Mycoplasma: How to Deal with a Persistent and Ubiquitous Pathogen

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1 Mycoplasma: How to Deal with a Persistent and Ubiquitous Pathogen Poultry just like all animals can get sick from various bacterial, viral and parasitic pathogens. Fortunately most poultry can recover from an infection and return to normal health via their immune systems and if necessary the judicious use of antibiotics if treating a bacterial infection. Unfortunately, some disease causing organisms persist in these recovered poultry and hence the birds can be reservoirs of the pathogenic organisms. Consequently, the remainder of your flock may become infected if exposed to this recovered bird. Unfortunately this is often the case when dealing with the pathogenic bacteria Mycoplasma. Understanding these types of subtitles is essential toward keeping a healthy flock and reducing the risk of Mycoplasma infection. Mycoplasma is a very challenging disease for backyard poultry owners and especially people who have breeding flocks because the only way to eliminate it with 100% certainty is via 1. culling or 2. testing and culling of breeding hens. There are other approaches which can also be considered which do not provide 100% certainty but may be appropriate depending on the circumstances. Many responsible breeders and non-breeders get a diagnosis and then are confused on what they should do. This article attempts to provide a relevant background of Mycoplasma in poultry and then provides several options that a poultry owner may want to consider when dealing with a positive flock. Know your enemy: What are the clinical signs of a Mycoplasma Infection? In general, infections from Mycoplasma cause significant acute and chronic respiratory disease (i.e. coughing, sneezing, sinus infections, ocular and nasal discharge) and secondary problems including swollen and infected joints in the hock and foot pad, skeletal deformities, weakness, poor laying and embryo mortalities (Figure 1). With respect to domesticated poultry there are four major species of Mycoplasma that cause disease; Mycoplasma gallisepticum (MG), Mycoplasma synoviae (MS), Mycoplasma meleagridis (MM) and Mycoplasma iowae (MI). While each of these four species of Mycoplasma have slightly different domestic poultry they affect (e.g. chickens, turkeys, quail, pheasants) and also have slightly different clinical signs, for the purposes of this article we will group all Mycoplasma together because in general there are more similarities than differences with respect to clinical signs, diagnosis, prevention and control. However, it should be noted that MG is considered the most pathogenic and economically significant Mycoplasma by the commercial poultry industry due to reduced feed consumption, significant condemnations at the processing plant and reduced egg production. In addition, it should also be noted that MM is specific to turkeys while the other three Mycoplasma can infect turkeys, chickens, pheasants and quail. While the clinical signs listed above are often seen in Mycoplasma positive poultry you can t assume that if you see those signs that your birds have a Mycoplasma infection. This is because other infectious diseases have similar clinical signs in poultry include Infectious coryza, fowl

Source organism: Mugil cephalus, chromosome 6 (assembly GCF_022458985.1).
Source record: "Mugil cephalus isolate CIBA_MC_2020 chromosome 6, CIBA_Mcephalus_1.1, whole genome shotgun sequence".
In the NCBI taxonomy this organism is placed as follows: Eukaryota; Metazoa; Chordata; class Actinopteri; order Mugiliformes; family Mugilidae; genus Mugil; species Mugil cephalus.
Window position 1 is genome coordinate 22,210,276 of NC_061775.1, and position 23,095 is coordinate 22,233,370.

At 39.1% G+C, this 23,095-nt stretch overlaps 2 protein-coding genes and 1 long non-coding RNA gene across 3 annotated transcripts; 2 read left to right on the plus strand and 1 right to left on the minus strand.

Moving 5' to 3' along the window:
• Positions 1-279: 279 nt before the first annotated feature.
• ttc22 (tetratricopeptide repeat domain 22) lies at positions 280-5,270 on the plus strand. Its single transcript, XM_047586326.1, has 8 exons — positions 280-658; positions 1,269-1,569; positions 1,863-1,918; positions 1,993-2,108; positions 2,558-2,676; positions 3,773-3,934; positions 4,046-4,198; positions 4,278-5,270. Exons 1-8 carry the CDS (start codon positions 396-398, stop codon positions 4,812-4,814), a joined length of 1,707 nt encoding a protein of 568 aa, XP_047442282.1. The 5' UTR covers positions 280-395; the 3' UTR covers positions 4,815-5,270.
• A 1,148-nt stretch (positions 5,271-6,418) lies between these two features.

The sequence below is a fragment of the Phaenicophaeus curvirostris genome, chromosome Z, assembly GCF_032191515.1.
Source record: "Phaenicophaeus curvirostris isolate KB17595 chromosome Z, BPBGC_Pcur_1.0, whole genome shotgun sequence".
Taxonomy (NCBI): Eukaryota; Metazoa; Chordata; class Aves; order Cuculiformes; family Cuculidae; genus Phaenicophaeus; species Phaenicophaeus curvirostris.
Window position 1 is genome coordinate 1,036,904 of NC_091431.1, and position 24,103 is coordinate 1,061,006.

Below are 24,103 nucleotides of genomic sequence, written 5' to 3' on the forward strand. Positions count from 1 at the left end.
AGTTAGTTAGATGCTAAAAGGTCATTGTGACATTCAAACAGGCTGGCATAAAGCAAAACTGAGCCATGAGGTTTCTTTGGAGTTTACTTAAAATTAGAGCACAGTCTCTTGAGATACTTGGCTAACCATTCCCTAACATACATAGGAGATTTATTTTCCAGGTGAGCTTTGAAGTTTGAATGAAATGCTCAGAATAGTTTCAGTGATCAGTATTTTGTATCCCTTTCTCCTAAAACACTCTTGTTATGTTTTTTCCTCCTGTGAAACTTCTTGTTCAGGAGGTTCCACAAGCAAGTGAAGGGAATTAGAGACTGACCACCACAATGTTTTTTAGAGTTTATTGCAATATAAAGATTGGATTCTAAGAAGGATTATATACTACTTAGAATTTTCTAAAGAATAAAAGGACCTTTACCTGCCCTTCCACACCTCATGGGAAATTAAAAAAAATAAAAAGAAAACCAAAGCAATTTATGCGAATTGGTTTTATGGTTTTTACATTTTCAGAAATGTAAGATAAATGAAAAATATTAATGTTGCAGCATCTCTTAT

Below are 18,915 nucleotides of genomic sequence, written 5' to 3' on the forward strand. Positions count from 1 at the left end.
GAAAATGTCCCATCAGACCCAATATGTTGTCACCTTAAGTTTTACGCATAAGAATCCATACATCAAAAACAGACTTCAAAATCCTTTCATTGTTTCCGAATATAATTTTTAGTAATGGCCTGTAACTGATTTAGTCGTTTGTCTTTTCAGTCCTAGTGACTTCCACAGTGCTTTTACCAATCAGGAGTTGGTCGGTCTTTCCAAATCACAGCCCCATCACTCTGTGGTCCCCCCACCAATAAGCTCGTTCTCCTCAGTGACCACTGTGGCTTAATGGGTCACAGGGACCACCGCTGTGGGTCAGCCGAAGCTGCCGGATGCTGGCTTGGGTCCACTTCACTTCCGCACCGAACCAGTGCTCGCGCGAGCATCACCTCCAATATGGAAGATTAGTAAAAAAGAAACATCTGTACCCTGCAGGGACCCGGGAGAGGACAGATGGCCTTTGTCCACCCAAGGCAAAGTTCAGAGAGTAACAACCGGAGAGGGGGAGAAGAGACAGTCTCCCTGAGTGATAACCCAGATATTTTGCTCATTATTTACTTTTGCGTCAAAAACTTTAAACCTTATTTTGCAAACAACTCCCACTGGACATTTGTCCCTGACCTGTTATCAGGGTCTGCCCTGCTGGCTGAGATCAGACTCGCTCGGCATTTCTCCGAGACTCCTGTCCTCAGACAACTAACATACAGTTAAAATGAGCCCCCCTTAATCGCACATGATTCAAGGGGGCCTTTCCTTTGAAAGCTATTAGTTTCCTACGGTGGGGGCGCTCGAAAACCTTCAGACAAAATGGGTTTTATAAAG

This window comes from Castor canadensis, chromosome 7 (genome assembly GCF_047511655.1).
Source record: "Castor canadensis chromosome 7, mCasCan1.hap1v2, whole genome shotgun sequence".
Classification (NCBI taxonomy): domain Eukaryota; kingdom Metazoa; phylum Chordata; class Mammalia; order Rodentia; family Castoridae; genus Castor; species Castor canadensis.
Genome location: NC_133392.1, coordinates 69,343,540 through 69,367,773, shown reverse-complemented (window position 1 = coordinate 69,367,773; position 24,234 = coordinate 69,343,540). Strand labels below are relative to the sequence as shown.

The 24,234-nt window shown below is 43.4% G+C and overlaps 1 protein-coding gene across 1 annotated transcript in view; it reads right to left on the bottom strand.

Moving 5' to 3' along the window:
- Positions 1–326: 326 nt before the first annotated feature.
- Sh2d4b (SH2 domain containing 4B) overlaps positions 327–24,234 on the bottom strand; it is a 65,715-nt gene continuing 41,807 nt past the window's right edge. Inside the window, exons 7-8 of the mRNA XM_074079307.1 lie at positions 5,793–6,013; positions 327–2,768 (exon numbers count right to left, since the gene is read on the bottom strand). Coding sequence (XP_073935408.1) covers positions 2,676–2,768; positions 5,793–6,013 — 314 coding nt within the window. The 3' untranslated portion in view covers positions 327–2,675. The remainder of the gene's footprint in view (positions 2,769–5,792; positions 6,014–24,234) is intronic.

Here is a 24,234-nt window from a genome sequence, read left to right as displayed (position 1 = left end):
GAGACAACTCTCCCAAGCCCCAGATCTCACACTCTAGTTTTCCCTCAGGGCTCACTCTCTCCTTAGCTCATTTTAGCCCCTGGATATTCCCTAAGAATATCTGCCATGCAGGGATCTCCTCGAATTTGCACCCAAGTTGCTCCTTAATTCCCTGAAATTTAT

2 cholera, Newcastle Disease, and Infectious Bronchitis. In fact the only way to know for sure what disease your birds may or may not have is via diagnostic testing. Diagnostic testing for Mycoplasma can be done while the birds are alive (i.e. ante-mortem testing) or once they are dead (i.e. post-mortem testing) (Figure 1). It is important to work with a veterinarian and/or a diagnostic lab in order to test appropriately. Mycoplasma trivia: Mycoplasma are very unique bacteria in the following three ways: 1. Mycoplasma are the smallest living organisms on the planet. In fact they are approximately 5 times smaller than E. coli which have a width of approximately 1-2 micrometers. Note: a micrometer is one millionth of a meter!. This is important because unlike most bacteria Mycoplasma often infect the inside of cells as opposed to the outside of cells like most bacteria. Consequently, the intracellular Mycoplasma are more protected from the chickens immune system. The intracellular Mycoplasma can also hide from antibiotics and can take advantage of nutrients within the cell. 2. Unlike any other bacteria, Mycoplasma lack a bacterial cell wall which is important in protecting bacteria from the environment. Therefore, Mycoplasma are extremely sensitive to the outside environment and do not survive outside of their respective animal hosts for very long. Therefore, the presence of susceptible birds is integral for Mycoplasmas persistence. 3. Many antibiotics work by inhibiting cell wall growth. Because Mycoplasma do not have a cell wall they are naturally resistant to antibiotics that inhibit cell-wall synthesis. Transmission: How did my birds get Mycoplasma? Mycoplasma can be contracted either vertically or horizontally. Horizontal transmission means that Mycoplasma can be transmitted from one bird to another bird through some type of contact such as infected respiratory droplets. Vertical transmission means that Mycoplasma can be transmitted from an infected hen to its developing embryo before the egg has been laid. Once a bird in a flock is infected, intra-flock transmission occurs readily. Therefore the intra-flock prevalence of Mycoplasmosis is high. Consequently, if one bird in a flock tests positive, it is relatively safe to assume a high percentage of the remaining flock is positive. This is one reason why Mycoplasma is considered ubiquitous in backyard poultry. In addition, in older flocks mortality is typically low therefore thinking that an infection will naturally cull birds is not accurate.